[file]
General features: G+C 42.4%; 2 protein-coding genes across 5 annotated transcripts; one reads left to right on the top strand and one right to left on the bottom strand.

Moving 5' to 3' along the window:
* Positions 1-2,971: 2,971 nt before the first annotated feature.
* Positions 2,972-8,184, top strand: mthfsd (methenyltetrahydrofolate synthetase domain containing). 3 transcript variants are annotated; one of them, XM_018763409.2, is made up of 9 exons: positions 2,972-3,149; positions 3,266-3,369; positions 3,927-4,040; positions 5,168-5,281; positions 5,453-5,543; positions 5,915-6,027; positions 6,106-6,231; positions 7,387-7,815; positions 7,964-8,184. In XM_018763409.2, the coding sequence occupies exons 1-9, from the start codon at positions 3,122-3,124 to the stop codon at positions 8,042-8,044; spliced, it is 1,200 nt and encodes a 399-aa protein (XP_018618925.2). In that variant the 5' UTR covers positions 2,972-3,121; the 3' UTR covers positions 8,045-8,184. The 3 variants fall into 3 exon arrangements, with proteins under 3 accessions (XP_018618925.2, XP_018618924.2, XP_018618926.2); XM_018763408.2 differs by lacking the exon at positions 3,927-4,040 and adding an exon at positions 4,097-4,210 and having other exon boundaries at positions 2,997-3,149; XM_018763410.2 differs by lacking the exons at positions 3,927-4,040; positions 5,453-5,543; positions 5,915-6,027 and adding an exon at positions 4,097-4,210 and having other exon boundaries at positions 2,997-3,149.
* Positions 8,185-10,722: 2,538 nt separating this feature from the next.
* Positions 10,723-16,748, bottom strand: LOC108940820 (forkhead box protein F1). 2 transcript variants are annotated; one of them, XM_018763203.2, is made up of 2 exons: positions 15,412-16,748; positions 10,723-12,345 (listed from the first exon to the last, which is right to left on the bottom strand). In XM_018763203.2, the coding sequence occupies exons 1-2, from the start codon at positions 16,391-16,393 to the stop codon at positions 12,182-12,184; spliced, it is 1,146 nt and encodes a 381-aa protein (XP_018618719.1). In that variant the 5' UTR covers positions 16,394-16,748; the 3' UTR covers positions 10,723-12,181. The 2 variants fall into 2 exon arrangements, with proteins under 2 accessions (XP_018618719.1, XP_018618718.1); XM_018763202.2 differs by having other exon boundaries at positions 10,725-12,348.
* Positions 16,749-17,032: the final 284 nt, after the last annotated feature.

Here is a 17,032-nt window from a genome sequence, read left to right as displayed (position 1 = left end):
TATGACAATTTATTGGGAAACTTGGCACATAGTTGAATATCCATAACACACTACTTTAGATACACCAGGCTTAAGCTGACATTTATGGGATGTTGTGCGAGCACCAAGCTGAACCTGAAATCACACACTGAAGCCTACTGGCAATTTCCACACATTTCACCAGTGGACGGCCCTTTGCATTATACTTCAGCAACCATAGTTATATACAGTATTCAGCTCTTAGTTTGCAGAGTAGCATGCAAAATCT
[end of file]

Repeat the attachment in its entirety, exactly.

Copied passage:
General features: G+C 42.4%; 2 protein-coding genes across 5 annotated transcripts; one reads left to right on the top strand and one right to left on the bottom strand.

Moving 5' to 3' along the window:
* Positions 1-2,971: 2,971 nt before the first annotated feature.
* Positions 2,972-8,184, top strand: mthfsd (methenyltetrahydrofolate synthetase domain containing). 3 transcript variants are annotated; one of them, XM_018763409.2, is made up of 9 exons: positions 2,972-3,149; positions 3,266-3,369; positions 3,927-4,040; positions 5,168-5,281; positions 5,453-5,543; positions 5,915-6,027; positions 6,106-6,231; positions 7,387-7,815; positions 7,964-8,184. In XM_018763409.2, the coding sequence occupies exons 1-9, from the start codon at positions 3,122-3,124 to the stop codon at positions 8,042-8,044; spliced, it is 1,200 nt and encodes a 399-aa protein (XP_018618925.2). In that variant the 5' UTR covers positions 2,972-3,121; the 3' UTR covers positions 8,045-8,184. The 3 variants fall into 3 exon arrangements, with proteins under 3 accessions (XP_018618925.2, XP_018618924.2, XP_018618926.2); XM_018763408.2 differs by lacking the exon at positions 3,927-4,040 and adding an exon at positions 4,097-4,210 and having other exon boundaries at positions 2,997-3,149; XM_018763410.2 differs by lacking the exons at positions 3,927-4,040; positions 5,453-5,543; positions 5,915-6,027 and adding an exon at positions 4,097-4,210 and having other exon boundaries at positions 2,997-3,149.
* Positions 8,185-10,722: 2,538 nt separating this feature from the next.
* Positions 10,723-16,748, bottom strand: LOC108940820 (forkhead box protein F1). 2 transcript variants are annotated; one of them, XM_018763203.2, is made up of 2 exons: positions 15,412-16,748; positions 10,723-12,345 (listed from the first exon to the last, which is right to left on the bottom strand). In XM_018763203.2, the coding sequence occupies exons 1-2, from the start codon at positions 16,391-16,393 to the stop codon at positions 12,182-12,184; spliced, it is 1,146 nt and encodes a 381-aa protein (XP_018618719.1). In that variant the 5' UTR covers positions 16,394-16,748; the 3' UTR covers positions 10,723-12,181. The 2 variants fall into 2 exon arrangements, with proteins under 2 accessions (XP_018618719.1, XP_018618718.1); XM_018763202.2 differs by having other exon boundaries at positions 10,725-12,348.
* Positions 16,749-17,032: the final 284 nt, after the last annotated feature.

Here is a 17,032-nt window from a genome sequence, read left to right as displayed (position 1 = left end):
TATGACAATTTATTGGGAAACTTGGCACATAGTTGAATATCCATAACACACTACTTTAGATACACCAGGCTTAAGCTGACATTTATGGGATGTTGTGCGAGCACCAAGCTGAACCTGAAATCACACACTGAAGCCTACTGGCAATTTCCACACATTTCACCAGTGGACGGCCCTTTGCATTATACTTCAGCAACCATAGTTATATACAGTATTCAGCTCTTAGTTTGCAGAGTAGCATGCAAAATCT